WASHINGTON – Federal health officials are investigating whether the blood thinner Plavix — the world's second-best-selling drug and used by millions to reduce the risk of heart attack and stroke — may be less effective in some patients.
The Food and Drug Administration said Monday it is reviewing reports that certain heartburn medications can neutralize the benefits of Plavix. The agency said it is also investigating whether patients from certain genetic backgrounds also don't reap the drug's benefits.
In both cases, FDA said patients may have trouble metabolizing Plavix, reducing its ability to prevent deadly blood clots.
In November, researchers found that taking Plavix with popular prescription heartburn drugs like AstraZeneca PLC's Nexium significantly increased patients' chances of being hospitalized for a heart attack, stroke or chest pain. The researchers suggested that the heartburn drugs might interfere with a liver enzyme needed to metabolize Plavix.
However, some heart experts were skeptical of the findings. They noted that patients taking heartburn drugs may already have health problems that skew their risk for heart attack and other problems.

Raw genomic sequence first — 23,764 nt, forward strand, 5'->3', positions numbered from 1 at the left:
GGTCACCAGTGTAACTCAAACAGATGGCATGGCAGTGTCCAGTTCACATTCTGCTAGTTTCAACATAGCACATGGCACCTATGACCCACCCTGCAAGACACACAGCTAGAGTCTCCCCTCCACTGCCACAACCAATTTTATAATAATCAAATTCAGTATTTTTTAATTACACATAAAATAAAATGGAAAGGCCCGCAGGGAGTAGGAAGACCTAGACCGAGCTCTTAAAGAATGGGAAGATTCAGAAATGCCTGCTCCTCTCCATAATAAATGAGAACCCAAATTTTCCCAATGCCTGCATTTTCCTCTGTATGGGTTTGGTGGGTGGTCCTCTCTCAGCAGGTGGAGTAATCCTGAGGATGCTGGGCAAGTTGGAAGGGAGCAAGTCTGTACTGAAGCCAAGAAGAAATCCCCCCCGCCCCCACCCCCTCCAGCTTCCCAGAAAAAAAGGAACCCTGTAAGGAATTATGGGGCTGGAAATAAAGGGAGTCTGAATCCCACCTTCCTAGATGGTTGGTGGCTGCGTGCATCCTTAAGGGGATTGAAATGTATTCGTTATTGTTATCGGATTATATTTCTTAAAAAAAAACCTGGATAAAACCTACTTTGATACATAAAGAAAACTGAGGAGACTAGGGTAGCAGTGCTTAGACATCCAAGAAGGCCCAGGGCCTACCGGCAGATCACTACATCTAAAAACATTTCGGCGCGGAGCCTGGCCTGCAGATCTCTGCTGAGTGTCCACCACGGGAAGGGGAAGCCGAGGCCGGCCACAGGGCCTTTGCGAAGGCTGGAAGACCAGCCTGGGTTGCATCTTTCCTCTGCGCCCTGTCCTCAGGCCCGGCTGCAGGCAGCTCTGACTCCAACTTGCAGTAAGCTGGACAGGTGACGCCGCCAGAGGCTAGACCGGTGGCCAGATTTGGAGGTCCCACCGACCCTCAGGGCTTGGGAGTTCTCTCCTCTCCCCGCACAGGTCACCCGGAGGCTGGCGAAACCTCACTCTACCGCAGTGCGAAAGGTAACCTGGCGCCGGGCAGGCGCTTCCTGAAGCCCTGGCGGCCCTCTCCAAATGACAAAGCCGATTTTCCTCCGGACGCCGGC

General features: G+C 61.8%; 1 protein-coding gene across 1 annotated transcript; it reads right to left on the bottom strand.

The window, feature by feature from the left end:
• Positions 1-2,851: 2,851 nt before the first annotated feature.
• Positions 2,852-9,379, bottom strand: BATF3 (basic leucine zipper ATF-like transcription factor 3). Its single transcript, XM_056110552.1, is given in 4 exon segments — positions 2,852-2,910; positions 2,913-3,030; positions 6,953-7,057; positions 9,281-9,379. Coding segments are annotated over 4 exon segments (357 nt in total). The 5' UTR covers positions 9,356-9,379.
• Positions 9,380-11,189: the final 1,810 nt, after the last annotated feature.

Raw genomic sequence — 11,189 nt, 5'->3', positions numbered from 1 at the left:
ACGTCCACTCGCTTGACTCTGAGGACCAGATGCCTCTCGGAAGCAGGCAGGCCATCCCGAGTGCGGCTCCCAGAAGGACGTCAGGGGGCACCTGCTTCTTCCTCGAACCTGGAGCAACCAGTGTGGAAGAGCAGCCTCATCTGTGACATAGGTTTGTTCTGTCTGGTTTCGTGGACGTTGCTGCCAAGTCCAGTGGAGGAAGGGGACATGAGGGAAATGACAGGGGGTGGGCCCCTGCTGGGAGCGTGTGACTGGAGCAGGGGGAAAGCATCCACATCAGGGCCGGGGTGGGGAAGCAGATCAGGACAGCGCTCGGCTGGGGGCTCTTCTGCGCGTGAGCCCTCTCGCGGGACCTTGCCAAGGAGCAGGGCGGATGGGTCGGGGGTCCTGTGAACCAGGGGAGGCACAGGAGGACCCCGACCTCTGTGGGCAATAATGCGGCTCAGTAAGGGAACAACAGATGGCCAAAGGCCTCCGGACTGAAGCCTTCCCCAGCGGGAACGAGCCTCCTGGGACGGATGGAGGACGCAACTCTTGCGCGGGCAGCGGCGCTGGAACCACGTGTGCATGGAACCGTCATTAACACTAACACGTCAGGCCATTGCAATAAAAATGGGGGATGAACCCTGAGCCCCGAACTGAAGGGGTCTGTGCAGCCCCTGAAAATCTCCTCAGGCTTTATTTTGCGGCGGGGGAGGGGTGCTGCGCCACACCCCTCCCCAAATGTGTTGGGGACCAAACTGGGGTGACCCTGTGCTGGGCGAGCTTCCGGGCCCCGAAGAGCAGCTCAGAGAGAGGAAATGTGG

Doctors prescribe so-called proton pump inhibitor drugs to treat heartburn, in which painful stomach acids come back up the esophagus. Because Plavix, known generically as clopidogrel, can upset the stomach, it is often prescribed with the acid-blocking drugs, which include Wyeth's Protonix.
FDA said in a statement it is important to determine how the drugs interact because "decreases in the effectiveness of clopidogrel might be avoided, in part, by using other drugs ... that do not interfere with its metabolism."
FDA said there is no evidence that the "H2 blocker" family of heartburn drugs counteract Plavix. Those drugs include Johnson & Johnson's Pepcid, Boehringer Ingelheim's Zantac and GlaxoSmithKline's Tagamet HB.
Sanofi-Aventis and Bristol-Myers Squibb said they are conducting studies of whether genetic factors or heartburn drugs can interfere with Plavix.
"Individuals do not all respond to the same degree to a specific drug," said Sanofi spokeswoman Elizabeth Baxter. "Many studies are currently ongoing, including studies of clopidogrel, to explore what is responsible for this phenomenon."
The studies will take several months to complete, according to FDA, which said it would issue recommendations after reviewing them.
Until more information is available, the FDA says patients should continue taking Plavix. However, doctors should be cautious when prescribing the heartburn drugs to patients already taking Plavix.
In general, the FDA has begun notifying the public earlier about possible safety issues involving drugs. The policy change came after the agency was criticized for acting too slowly on information about medicines that were later removed from the market due to safety reasons.